The verdict?  This glass is just fabulous for tasting Pinot Noir, Nebbiolo-based wines from Piedmont, and Syrah-based wines from the northern Rhône.  Better even than the somewhat similar Burgundy glass from Zalto, which I formerly thought could never be surpassed.

The Conterno Sensory Glass may also prove to be a star with other types of wines as I branch out, but it is so strong with Pinot, Nebbiolo and cool-climate Syrah that I had already resolved to write about it…when two other factors arose to spur me to do so right now.

First, when I went back to buy more of the glasses from The Rare Wine Company in California, I learned that they had dropped the price from $90 to $75, and then offered to donate $25 of the lowered price to more than a dozen recently established local organizations—your choice—that are keeping restaurant workers employed to prepare meals for nurses and doctors in hospitals across the USA.

Let that sink in for a second, and then you’ll understand why I entitled this posting, “Best Idea in Recent Memory….”

Second, the idea is even better at this particular moment for those of us living under stay-at-home orders.  We can’t have dinner parties, so we don’t need to buy glasses in large numbers.  We aren’t cleaning up after dinner parties, so our breakage rate is way down.  We limit our trips to wine shops to minimize the odds of contamination, so we’re drinking some of the best wines we’ve laid down in years past.  Cracking into wines we’ve been treasuring is a great way to lift our spirits.  And those wines deserve to blossom in a great glass, making this a five-fold reason to pony up for a few of these marvelous vessels to enjoy at home with your fellow house-hostages.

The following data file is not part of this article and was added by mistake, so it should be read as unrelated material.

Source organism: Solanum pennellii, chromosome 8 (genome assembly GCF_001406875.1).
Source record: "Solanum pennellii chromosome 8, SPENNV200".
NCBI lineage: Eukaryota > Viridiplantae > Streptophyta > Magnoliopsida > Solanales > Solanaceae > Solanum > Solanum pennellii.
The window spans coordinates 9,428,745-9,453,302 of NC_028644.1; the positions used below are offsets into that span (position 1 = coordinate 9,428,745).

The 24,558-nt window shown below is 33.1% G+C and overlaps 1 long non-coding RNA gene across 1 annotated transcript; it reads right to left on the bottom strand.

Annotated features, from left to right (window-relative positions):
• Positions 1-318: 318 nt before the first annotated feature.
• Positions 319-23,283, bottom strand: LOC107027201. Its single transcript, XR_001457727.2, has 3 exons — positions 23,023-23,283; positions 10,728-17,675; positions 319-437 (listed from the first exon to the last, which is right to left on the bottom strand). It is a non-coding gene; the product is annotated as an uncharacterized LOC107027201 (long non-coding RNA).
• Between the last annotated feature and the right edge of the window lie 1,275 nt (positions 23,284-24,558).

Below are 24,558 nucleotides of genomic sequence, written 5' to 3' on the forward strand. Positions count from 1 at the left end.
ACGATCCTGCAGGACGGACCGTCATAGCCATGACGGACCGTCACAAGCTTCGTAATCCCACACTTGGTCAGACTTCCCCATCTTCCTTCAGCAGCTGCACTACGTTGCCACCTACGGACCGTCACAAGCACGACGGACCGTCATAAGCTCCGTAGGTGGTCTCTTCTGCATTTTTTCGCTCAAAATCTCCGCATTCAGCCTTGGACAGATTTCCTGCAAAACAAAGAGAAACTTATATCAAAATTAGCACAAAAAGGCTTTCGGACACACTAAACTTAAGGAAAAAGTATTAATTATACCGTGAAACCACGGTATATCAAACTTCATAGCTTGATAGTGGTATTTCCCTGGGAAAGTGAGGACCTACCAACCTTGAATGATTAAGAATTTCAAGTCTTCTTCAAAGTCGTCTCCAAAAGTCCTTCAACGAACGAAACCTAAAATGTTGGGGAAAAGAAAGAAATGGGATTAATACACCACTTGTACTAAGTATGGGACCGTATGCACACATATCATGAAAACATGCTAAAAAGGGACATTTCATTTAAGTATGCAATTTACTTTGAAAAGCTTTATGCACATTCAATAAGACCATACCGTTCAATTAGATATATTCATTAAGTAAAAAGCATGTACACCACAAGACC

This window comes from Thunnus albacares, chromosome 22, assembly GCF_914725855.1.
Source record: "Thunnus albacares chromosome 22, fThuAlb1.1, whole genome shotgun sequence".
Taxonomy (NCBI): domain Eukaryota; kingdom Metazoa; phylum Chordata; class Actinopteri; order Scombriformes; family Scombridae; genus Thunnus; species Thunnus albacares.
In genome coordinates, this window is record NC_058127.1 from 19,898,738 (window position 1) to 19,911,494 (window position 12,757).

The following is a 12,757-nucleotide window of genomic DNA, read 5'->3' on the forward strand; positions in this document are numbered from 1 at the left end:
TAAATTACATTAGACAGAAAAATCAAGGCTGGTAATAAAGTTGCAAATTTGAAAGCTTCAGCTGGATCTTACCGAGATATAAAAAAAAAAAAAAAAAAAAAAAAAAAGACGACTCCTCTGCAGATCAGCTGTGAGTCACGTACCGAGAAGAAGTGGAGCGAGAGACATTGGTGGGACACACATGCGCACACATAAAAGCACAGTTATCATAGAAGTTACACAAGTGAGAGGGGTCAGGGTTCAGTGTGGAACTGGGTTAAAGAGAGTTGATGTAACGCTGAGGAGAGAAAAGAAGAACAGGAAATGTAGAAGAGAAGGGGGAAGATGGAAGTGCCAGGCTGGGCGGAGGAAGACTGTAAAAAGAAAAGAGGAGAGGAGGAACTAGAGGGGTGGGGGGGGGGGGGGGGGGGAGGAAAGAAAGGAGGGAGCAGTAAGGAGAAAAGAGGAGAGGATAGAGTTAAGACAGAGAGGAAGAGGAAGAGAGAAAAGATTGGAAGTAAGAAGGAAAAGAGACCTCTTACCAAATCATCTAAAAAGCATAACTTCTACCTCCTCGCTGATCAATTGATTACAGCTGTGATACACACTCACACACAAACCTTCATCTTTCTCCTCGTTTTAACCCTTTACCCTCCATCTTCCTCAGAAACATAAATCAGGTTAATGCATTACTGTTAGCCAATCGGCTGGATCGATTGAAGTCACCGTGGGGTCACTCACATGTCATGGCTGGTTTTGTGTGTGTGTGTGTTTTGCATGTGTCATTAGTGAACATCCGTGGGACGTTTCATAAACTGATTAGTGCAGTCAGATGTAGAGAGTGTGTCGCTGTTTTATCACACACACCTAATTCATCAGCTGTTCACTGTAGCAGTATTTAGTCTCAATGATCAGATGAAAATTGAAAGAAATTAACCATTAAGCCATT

Of course, I’m aware that $75 is a lot of money for a wine glass by almost anyone’s standards, so if that price is simply too steep for you, just write to me (at michael@franzwine.com) for recommendations of some more affordable glasses that might still upgrade what you’re drinking from during this quarantine period.

But if you can afford to try a few of these, you’ll hit three birds with your expenditure by A) learning how much a great glass can enhance the wines you love; B) helping employ sidelined restaurant workers, and C) getting meals to front-line health care heroes.  If you can afford to buy a dozen glasses, The Rare Wine Company will throw in free shipping while also donating $300 to the cause of your choosing.